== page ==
This blog provides commentary on interesting geological events occurring around the world in the context of my own work. This work is, broadly, geological fluid dynamics. The events that I highlight here are those that resonate with my professional life and ideas, and my goal is to interpret them in the context of ideas I've developed in my research. The blog does not represent any particular research agenda. It is written on a personal basis and does not seek to represent the University of Illinois, where I am a professor of geology and physics. Enjoy Geology in Motion! I would be glad to be alerted to geologic events of interest to post here! I hope that this blog can provide current event materials that will make geology come alive.

Banner image is by Ludie Cochrane..

Susan Kieffer can be contacted at s1kieffer at gmail.com

Friday, June 14, 2013

The Great Pacific Garbage Patch and ??The Great Lakes Garbage Patches???

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NOAA has, over the past few years, made a rather big deal of a stagnant zone in the East Pacific Ocean where garbage, including plastics, are accumulating. For example, on the left is a photo from the NOAA Marine Debris Program showing garbage (though this garbage is on a beach, not in the Pacific), including "microplastics", plastic pieces less than 5 mm long. Plastics in the ocean do not fully degrade, but weather into smaller and smaller pieces. These, in turn, are dangerous to marine life. Here is an excellent summary and fact-file related to this problem.

Several myths have grown up about the "garbage patch," worth clarifying here:

(1) It's not really a "garbage patch," e.g., a floating landfill. Rather, the debris consists mostly of small bits of plastic suspended throughout the water column. A good analogy is that it is more like flecks of pepper floating throughout a bowl of soup, than a skim of fat that sits on the surface. There are three major garbage patches stretching to the west from the coast of southern California and Baja: the Eastern Garbage Patch, the Western Garbage Patch out near the Kuroshio current, and, further north between these two, a subtropical convergence zone.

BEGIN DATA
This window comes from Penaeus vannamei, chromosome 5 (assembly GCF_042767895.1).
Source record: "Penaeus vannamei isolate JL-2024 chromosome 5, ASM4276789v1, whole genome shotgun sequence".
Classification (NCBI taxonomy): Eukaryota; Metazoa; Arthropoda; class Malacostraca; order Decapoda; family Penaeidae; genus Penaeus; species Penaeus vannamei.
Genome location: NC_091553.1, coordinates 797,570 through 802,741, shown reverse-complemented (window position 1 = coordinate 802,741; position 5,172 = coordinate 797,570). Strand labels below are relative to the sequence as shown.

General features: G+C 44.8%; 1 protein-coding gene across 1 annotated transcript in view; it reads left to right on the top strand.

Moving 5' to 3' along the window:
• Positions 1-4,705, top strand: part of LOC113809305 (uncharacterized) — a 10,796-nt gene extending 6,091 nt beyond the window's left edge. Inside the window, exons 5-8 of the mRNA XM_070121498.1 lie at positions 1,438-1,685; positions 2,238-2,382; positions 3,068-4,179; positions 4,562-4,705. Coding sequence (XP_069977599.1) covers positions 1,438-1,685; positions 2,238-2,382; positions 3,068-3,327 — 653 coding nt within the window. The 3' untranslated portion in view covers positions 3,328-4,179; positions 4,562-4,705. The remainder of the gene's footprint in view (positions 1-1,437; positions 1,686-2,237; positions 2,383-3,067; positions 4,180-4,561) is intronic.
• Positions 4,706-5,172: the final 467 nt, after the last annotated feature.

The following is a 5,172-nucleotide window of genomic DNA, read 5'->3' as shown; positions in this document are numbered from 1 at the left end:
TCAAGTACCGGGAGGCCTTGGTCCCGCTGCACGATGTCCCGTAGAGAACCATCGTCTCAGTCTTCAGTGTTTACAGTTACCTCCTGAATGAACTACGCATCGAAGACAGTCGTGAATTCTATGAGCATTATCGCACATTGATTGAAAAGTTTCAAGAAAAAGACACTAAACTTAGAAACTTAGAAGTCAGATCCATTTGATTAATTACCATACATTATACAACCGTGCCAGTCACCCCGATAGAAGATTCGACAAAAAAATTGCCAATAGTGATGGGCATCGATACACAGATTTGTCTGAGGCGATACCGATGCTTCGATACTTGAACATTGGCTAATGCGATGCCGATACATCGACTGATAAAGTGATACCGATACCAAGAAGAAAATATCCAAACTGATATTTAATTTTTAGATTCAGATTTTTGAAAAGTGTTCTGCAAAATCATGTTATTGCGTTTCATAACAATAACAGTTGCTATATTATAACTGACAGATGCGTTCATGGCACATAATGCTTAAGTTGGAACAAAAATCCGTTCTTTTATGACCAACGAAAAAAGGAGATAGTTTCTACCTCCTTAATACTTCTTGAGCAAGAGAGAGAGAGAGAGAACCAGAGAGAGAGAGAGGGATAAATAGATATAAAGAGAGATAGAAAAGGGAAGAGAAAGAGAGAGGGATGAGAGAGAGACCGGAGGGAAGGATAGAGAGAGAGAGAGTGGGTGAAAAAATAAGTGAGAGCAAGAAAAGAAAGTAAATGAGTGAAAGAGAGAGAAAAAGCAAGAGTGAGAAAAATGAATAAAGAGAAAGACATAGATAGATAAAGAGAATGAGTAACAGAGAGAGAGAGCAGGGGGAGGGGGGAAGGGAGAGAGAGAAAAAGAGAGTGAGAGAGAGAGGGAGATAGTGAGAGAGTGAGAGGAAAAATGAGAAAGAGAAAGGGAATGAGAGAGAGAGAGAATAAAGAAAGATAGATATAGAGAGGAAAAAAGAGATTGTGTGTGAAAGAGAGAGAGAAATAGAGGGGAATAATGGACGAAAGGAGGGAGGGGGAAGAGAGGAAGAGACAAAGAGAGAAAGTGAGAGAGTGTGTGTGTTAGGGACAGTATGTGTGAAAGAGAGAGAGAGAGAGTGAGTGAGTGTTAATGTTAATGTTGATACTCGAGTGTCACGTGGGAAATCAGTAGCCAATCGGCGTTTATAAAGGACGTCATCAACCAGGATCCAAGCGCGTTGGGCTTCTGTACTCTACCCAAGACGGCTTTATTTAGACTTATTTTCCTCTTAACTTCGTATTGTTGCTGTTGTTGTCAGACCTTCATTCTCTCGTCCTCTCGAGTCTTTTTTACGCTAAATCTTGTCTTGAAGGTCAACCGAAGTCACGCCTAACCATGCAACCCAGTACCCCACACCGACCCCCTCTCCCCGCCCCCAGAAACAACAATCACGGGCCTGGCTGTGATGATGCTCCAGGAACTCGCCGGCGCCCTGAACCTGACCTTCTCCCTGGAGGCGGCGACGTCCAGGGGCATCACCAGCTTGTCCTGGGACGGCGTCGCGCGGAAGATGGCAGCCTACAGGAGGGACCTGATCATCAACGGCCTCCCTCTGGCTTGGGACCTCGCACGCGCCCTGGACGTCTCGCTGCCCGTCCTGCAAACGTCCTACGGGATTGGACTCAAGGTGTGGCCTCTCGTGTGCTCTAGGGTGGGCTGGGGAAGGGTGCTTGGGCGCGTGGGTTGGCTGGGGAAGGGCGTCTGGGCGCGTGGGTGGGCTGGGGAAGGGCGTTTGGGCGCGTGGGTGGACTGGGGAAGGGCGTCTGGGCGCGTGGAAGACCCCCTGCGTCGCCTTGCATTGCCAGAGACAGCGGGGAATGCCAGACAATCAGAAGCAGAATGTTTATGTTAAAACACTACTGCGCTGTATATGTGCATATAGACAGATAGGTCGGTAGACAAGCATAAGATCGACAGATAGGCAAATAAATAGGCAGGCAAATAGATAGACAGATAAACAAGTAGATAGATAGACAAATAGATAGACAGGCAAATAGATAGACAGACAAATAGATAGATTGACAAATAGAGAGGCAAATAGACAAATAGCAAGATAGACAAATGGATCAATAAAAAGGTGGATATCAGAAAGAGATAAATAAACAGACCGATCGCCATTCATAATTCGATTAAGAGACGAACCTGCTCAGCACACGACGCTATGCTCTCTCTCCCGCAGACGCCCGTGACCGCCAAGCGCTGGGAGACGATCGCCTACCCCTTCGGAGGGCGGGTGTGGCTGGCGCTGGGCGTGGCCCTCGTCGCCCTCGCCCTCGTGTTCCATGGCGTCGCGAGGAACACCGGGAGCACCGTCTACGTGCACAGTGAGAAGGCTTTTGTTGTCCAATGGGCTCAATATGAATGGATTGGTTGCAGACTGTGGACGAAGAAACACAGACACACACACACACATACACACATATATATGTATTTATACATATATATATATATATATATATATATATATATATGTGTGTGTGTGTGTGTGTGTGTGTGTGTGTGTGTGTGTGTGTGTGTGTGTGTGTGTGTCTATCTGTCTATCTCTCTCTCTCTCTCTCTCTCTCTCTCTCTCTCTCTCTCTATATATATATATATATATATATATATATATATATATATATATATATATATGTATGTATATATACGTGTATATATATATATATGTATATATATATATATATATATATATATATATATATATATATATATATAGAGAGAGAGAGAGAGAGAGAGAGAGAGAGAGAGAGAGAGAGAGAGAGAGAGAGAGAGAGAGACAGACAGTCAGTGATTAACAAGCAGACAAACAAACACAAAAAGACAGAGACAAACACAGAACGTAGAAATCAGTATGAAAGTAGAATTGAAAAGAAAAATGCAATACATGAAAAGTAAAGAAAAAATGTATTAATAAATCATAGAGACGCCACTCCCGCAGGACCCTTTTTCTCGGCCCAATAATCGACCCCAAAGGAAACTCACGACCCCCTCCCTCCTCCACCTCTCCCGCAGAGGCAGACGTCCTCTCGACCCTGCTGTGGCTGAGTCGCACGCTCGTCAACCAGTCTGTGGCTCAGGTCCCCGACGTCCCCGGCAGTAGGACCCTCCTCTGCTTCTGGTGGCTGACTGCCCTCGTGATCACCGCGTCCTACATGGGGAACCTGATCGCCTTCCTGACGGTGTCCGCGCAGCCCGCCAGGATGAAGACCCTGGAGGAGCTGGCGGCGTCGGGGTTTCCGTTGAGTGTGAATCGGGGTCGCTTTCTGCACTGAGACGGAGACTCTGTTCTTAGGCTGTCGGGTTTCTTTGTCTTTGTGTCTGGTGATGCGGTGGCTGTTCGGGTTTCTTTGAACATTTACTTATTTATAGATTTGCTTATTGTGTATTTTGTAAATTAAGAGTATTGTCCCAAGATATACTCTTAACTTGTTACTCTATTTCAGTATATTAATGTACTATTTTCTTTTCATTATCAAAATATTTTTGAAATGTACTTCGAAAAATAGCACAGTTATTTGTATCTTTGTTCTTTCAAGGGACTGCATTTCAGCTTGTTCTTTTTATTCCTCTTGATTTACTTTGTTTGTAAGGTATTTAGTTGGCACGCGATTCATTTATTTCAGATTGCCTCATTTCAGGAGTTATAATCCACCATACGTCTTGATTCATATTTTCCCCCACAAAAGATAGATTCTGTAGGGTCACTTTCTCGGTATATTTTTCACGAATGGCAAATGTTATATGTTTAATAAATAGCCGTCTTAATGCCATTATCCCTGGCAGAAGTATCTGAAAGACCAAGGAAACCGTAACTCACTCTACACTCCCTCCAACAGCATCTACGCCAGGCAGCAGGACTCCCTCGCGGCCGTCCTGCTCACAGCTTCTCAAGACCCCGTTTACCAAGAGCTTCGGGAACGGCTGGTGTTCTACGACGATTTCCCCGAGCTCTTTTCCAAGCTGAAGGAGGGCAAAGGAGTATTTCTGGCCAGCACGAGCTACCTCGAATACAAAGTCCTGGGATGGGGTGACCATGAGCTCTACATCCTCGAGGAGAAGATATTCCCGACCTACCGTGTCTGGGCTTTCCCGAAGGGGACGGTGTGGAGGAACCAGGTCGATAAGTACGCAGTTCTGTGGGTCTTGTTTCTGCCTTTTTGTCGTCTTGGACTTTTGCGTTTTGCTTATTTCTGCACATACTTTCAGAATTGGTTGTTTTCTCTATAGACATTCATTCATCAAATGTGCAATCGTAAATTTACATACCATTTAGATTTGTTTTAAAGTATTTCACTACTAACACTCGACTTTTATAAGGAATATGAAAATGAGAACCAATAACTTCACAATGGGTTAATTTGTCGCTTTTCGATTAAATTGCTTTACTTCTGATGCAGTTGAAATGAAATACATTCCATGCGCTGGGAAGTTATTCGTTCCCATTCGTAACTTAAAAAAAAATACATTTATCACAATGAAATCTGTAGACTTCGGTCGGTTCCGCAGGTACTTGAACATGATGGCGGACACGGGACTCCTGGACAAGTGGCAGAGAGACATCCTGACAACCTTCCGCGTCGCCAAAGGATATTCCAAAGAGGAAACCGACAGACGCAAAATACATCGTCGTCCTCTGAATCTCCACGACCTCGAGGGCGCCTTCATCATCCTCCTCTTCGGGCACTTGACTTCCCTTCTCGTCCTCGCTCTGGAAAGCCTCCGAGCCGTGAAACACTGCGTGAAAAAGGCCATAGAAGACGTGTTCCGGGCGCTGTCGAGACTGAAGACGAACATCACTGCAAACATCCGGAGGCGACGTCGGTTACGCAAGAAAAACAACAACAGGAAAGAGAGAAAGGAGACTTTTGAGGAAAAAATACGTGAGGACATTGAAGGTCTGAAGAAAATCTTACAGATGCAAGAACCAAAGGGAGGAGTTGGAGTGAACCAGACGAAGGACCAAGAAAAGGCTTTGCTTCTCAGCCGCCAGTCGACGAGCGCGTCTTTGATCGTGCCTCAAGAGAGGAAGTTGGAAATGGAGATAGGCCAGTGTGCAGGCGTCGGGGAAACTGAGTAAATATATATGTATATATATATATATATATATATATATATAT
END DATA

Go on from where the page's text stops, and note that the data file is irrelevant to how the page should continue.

Graphic is from Tomczak, M., and Godfrey, J.S., 2002,
Regional Oceanography: an Introduction, online version.
A is a convergence zone; E is a coastal upwelling
divergence zone. Black arrows are winds; green arrows
indicate water movement. This graphic from
this WWW site
        (2) There is not just one, but many garbage patches. They form at "convergence zones" in the ocean. A convergence zone is a place where water, and plastic, accumulate in the center of rotating winds. An example is shown in the graphic to the right.  When there is a high pressure weather system in the North Pacific, air moves from high pressure to low pressure, deviation continuously to the right because of the Coriolis Force, which causes the wind to blow in a clockwise circle around high-pressure weather systems. The water curls to the right of the wind. Together they create a zone of convergence in the center, A in the graphic. As new water is brought into the system by the winds, water that was there sinks. However, the plastic doesn't sink with it and gets left behind, accumulating in the upper part of the water column. The process works in reverse in the adjacent low pressure system--water diverges away from the rotating winds. Plastic accumulates in the convergence zones.
     In an interesting post on May 16 by the NOAA Office of Response and Restoration, the question "Is there a garbage patch in the Great Lakes?" is asked. In an understatement, NOAA points out that "The Great Lakes are no mere group of puddles. They contain nearly 20% of the world's surface freshwater and have a coastline longer than the East Coast of the United States."
Average summer water circulation in the Great Lakes.
From Beletsky et al., 1999 as posted by NOAA here.

In the Great Lakes system, water flows from the big Lakes Superior and Michigan in the west into Lake Huron, through Lake St. Clair (not shown**) and the Detroit River into Lake Erie. It exits through Niagara Falls and Lake Ontario into the Saint Lawrence River and then out to the Atlantic Ocean. Within each Lake, the "current" breaks down into numerous eddies (convergence zones similar to those discussed above) whose geometry is determined by the elevation differences (highest in the west, lowest in the east), the geometry of the Lake beds, wind, solar energy, differences in density in the water column due mostly to the temperature differences, and the shorelines. There is now a project based at the University of Waterloo in Canada, partnered with COM DEV (a designer and manufacturer of space and remote sensing technology) to develop and test remote sensing methods for detecting plastics in the Great Lakes. Here's Sarah Opfer's blog on this topic for more information.

**Lake St. Claire is the small nearly-circular feature shown on this map between Lake Huron and Lake Erie.

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